John Eldredge has said that three ultimate longings found in the heart of a man are for "an adventure to live, a battle to fight, and a beauty to rescue."  Women too, he contends, long for the same thing, with an added relational angle - it is for "and adventure to share"  that their hearts equally ache and yearn. 
 
A thirst for adventure, set deep within the hearts of us all.  A key ingredient in bringing our hearts fully alive, our lives fully awake, our waking full of purpose, our purpose full of joy.
 
So why is Adventure the last thing we seek in the way we choose to live our lives? Why have we settled into our own self-indulgent routine of comfort and avoidance of anything that might be classified as 'nasty', 'disturbing' or 'uncomfortable'?  What sort of an evil enchantment has been cast over us that we, 'a stem of that victorious stock' which dared to create the Universe, and then gave His life in a daring raid to rescue it,  should yet ourselves, choosing against our own hearts, choose the monotonous boredom of safety over against the daring of a truly great Adventure?  What Power holds sway over us to teach us to lie to ourselves so?  To gratify the appetites of our stomach at the expense of the longings of our heart, the very nature of what we were created to be?
 
What madness is this? Have we forgotten who we are? If comfort, security, and being well-fed are the greatest pursuits a Man can aspire to, why is it that there is more depression here in our comfortable Western "Shire" than in any other corner of the globe?
 
"As they sang the hobbit felt the love of beautiful things made by hands and by cunning and by magic moving through him, a fierce and a jealous love...Then something Tookish woke up inside him, and he wished to go and see the great mountains, and hear the pine-trees and the waterfalls, and explore the caves, and wear a sword instead of a walking-stick."                       -- The Hobbit, page 22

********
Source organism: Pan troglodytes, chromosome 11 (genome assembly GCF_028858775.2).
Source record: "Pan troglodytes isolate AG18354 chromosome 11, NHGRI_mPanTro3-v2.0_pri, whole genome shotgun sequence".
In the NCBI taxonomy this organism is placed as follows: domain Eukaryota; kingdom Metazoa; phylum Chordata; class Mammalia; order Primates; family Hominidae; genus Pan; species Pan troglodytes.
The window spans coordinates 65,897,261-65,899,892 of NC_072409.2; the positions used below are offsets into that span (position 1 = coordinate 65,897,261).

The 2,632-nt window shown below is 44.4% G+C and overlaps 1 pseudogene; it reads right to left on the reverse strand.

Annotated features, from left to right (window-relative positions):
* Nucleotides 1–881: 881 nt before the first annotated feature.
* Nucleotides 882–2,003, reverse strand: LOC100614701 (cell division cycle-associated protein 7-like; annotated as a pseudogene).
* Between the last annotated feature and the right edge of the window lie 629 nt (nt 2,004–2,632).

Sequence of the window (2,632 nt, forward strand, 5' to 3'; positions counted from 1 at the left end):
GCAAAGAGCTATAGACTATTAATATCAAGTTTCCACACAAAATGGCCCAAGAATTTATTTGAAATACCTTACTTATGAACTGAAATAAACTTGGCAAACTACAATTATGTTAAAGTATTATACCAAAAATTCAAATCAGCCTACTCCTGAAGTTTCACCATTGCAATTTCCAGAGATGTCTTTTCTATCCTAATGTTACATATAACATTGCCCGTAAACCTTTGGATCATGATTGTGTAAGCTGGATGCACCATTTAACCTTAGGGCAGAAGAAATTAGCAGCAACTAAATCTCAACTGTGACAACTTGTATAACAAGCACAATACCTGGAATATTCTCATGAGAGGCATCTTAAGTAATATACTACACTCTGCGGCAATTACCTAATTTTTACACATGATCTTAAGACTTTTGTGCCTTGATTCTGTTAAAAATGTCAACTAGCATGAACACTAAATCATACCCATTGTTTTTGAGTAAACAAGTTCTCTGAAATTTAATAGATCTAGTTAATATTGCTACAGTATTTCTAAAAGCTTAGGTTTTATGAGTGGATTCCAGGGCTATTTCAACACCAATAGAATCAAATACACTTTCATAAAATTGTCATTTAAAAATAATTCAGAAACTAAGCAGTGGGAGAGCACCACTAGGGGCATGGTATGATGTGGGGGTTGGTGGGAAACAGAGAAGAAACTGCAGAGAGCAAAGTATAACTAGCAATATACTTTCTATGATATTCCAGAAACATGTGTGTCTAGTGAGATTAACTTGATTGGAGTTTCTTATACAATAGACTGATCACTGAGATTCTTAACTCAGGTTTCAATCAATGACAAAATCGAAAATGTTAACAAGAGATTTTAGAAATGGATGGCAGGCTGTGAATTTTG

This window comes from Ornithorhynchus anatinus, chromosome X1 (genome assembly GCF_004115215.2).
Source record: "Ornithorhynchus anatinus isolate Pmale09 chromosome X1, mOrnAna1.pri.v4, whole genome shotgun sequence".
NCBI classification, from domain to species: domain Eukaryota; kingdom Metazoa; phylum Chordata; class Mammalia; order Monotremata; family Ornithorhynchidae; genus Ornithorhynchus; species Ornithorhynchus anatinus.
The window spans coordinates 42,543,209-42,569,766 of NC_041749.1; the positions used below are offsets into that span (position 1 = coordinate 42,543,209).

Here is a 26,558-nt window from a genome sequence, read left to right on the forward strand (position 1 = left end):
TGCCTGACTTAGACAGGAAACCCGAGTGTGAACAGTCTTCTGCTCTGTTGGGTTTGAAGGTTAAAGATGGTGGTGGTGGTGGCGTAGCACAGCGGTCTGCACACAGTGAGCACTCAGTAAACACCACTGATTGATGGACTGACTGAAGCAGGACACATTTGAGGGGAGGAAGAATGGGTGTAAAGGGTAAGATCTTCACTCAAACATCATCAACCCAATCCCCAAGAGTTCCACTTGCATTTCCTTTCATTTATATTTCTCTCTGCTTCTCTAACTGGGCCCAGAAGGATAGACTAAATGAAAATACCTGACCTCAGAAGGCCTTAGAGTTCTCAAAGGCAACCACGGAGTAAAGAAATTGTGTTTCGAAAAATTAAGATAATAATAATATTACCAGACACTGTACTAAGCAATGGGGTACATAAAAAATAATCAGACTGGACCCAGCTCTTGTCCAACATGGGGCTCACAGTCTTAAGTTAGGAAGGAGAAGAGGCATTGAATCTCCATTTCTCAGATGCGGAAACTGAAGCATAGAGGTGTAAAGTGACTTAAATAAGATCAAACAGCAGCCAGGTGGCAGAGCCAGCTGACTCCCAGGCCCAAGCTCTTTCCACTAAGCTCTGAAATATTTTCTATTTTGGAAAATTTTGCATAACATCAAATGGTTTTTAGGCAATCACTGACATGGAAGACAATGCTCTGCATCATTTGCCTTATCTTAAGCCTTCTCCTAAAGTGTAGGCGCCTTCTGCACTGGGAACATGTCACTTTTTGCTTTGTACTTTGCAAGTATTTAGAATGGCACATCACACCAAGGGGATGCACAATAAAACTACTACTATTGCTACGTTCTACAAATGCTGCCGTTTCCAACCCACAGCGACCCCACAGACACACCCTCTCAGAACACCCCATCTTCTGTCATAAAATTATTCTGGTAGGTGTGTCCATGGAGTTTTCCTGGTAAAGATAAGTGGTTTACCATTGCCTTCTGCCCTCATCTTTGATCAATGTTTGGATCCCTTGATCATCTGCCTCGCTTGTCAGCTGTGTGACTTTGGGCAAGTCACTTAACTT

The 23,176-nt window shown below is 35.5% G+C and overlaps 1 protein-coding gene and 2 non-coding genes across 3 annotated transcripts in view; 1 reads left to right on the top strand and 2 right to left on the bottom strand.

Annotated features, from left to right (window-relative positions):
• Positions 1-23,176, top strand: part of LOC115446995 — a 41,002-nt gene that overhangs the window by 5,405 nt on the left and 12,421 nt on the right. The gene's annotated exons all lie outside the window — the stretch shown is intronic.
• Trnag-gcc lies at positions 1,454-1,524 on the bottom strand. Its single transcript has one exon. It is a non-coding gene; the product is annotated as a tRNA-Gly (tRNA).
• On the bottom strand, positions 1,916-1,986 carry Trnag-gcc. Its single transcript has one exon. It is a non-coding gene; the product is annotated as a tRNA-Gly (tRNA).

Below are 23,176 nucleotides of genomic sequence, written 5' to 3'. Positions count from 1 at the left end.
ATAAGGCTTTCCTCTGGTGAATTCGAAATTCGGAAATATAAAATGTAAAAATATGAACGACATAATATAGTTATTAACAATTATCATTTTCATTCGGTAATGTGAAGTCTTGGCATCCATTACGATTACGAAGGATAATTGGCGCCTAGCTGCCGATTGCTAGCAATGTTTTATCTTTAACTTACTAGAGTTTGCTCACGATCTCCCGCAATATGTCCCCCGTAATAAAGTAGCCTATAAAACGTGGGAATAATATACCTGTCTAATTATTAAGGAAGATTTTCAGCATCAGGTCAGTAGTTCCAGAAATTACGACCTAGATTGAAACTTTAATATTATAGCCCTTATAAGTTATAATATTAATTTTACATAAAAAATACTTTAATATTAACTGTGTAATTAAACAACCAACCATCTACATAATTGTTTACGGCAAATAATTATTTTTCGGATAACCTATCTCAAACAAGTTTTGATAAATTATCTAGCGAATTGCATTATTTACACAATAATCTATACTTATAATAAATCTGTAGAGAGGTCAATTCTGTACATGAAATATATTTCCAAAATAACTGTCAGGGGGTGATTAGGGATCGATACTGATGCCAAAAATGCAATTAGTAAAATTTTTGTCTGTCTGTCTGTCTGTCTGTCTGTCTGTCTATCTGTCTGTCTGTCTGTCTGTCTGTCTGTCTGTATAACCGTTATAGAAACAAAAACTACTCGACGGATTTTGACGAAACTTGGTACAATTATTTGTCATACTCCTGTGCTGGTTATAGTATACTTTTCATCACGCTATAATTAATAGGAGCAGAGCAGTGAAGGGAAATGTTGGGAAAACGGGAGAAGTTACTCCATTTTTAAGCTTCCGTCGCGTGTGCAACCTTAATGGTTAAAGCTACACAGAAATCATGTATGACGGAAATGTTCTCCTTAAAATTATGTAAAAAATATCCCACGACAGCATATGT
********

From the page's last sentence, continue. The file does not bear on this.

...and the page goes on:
"And wear a sword instead of a walking-stick."
 
Oh, how that speaks to our deepest hearts! Can you feel something welling up inside of you even now - a longing to break out of the monotony of the life-long habit and culture of self-preservation and fling yourself headlong into a Great Adventure?  To leave hearth and home and your provincial little sphere of knowledge and strike out into the Wide World on a journey full of risk and mystery?
 
'But think of the danger!'  whispers that same cold voice that has chained us to our lives of quiet desperation for this many years.
 
         "So Thorin went on: 'We shall soon before the break of day start on our long journey, a journey from which some of us, or perhaps all of us may never return.'
         ....Poor Bilbo couldn't take it any longer. At 'may never return' he began to feel a shriek coming up inside, and very soon it burst out like the whistle of an engine coming out of a tunnel...the poor hobbit could be seen kneeling on the hearth-rug, shaking like a jelly that was melting..."                                          -- The Hobbit, page 23
 
Who can deny it? With bold and unblushing strokes, Tolkien has painted us well, and captured the inner struggle that we all face.  We are, above all else driven by Fear - and so accustomed to its ability to seep into every thought, consideration, venture for the future - that we don't even recognize it for the work of the Devil that it is.
 
                           "God is love...there is no fear in love..."  I John 4:16,18
 
The horns of a dilemma indeed. The voice of fear is the voice of a Liar, and yet we have been trained all too well to listen to it as the voice of wisdom, the voice of reason.  We desire more; we fear the cost will be to high.